user_98698's Blog

13 Jul 2020

The Indian Head Cent

Coins-United States | user_98698

The Indian Head Cent is first minted in 1859 following the short mintage of flying eagles and the last one was minted in 1909. The obverse of the coin shows an image of Liberty wearing a traditional Indian headdress, this gave the cent its name. The previous cent, the flying eagle, was difficult to mint and that was the main reason for switching to this easier to mint coin. Due to the strength of the copper-nickel blanks the coins could break due to the stress held within the blanks. However, this coin still presented many challenges and forced the designs to make early changes to the coin. This coin was one of the early introductions of a copper-nickel coin instead of the previous large cents that were made fully from copper. Technically the Flying Eagle is the first design of the Indian Head Cent, but many numismatics consider them to be two separate coins. As mentioned before, the obverse of the coin shows Liberty, while the reverse of the coins depicts a laurel wreath with “One Cent” in the center of it.

The designer of this coin is James Barton Longacre. Longacre was a very famous designer and engraver during the time he designed the Indian Head Cent. He also designed the Shield Nickel and Flying Eagle Cent. He was the fourth Chief Engraver of the United States in 1844 until his death in 1869. (He ran away to Philadelphia when he was 12). In Philadelphia he began an apprenticeship at a bookstore until his artistic talent was revealed and began an apprenticeship in Engraving There are some rumors that the image of Liberty was actually associated with his daughter Sarah (This is not confirmed but there are very striking similarities).

Official mintage of this coin began in 1859 but due to issues while striking the copper-nickel composition blank the Laurel Wreath was replaced by an Oak Wreath with a shield on top of it one year later. This continued until in 1864 the mint decided to change to a bronze alloy that was softer than the copper-nickel combination. The design of this coin took well to the new bronze blanks, due to this fact the mint decided to keep the bronze alloy all the way to the end of the mintage of the Indian Head Cents in 1909 before the Lincoln Cent was introduced.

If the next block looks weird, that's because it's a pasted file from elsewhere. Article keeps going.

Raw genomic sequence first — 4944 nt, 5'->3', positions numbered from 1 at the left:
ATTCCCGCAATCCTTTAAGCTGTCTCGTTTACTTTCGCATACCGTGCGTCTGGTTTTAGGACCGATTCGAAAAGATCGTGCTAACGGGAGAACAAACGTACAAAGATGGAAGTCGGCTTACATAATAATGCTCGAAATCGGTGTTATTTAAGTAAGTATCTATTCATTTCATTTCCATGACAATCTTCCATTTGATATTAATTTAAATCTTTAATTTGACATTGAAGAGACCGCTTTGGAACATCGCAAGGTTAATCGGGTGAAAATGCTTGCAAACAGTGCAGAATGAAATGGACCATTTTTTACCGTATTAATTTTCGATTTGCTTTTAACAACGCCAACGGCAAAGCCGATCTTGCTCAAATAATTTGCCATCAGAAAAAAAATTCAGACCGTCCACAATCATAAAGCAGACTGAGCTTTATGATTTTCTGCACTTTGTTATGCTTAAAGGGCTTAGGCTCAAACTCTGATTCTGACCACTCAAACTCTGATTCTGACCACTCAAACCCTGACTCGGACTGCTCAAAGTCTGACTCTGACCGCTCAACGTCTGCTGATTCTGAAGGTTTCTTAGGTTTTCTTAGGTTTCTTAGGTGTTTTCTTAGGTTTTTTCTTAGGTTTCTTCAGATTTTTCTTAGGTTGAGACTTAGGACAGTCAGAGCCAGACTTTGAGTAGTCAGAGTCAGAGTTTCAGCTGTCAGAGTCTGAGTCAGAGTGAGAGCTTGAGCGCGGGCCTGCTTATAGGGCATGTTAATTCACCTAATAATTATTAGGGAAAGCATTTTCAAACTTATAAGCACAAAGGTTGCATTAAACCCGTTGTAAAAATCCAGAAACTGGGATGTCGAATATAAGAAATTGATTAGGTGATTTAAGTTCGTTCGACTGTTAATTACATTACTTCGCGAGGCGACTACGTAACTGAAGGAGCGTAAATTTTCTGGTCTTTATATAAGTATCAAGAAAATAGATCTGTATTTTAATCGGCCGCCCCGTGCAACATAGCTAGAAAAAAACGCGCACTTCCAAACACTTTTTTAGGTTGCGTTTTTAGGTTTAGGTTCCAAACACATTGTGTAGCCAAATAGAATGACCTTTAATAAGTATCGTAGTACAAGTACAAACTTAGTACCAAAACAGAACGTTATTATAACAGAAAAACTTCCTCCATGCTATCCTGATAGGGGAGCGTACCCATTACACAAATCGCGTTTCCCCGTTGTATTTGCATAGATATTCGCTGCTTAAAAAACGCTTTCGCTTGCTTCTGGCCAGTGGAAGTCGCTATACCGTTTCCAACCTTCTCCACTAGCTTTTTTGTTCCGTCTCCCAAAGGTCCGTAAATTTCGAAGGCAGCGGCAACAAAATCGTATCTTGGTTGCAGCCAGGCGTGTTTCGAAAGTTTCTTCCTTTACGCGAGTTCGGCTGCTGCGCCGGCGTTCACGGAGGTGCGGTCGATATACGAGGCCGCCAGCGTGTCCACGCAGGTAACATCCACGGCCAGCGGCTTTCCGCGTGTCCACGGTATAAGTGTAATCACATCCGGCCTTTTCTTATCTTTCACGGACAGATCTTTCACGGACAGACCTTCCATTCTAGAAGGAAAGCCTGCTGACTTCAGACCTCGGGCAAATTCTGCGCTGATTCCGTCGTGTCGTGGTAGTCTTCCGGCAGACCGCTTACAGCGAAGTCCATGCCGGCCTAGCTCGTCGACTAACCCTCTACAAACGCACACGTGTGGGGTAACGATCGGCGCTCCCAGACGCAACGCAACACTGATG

Fun-Fact: During the last two years of mintage of the Indian Head Cent the first of the Branch-Mints opened up in San Francisco. Due to this the Indian Heads cents that are dated with the mintage letter S are more in demand and have a higher price tag on them.



Level 6

Nice blog. I have to agree with Longstrider and I.R. Bama, I have never heard of the Flying Eagle cent referred to as the first Indian Head cent.


Level 6

Very nice blog. Full of facts. I too have never heard of the Flying Eagle cent referred to as the first Indian Head. Could you source that as I would like to read it? Thanks well done.


Level 7

I like them alot. I try to find the ones that say liberty on top of the forehead. I like The others also thanks for The information and your sharing it.

I. R. Bama

Level 5

The very first coin I ever bought was an Indian cent. Way back when I was about 8 or 9. Now they are pricy but I'm determined to complete a full set I'd enjoy hearing more about why the flying eagle was technically considered the first design of the Indian cent. I had not ever heard that and would love to learn more about that...


Level 5

Have a few regular Indian cents. Never got into seriously collecting them. They are beautiful coins though. Nice information.

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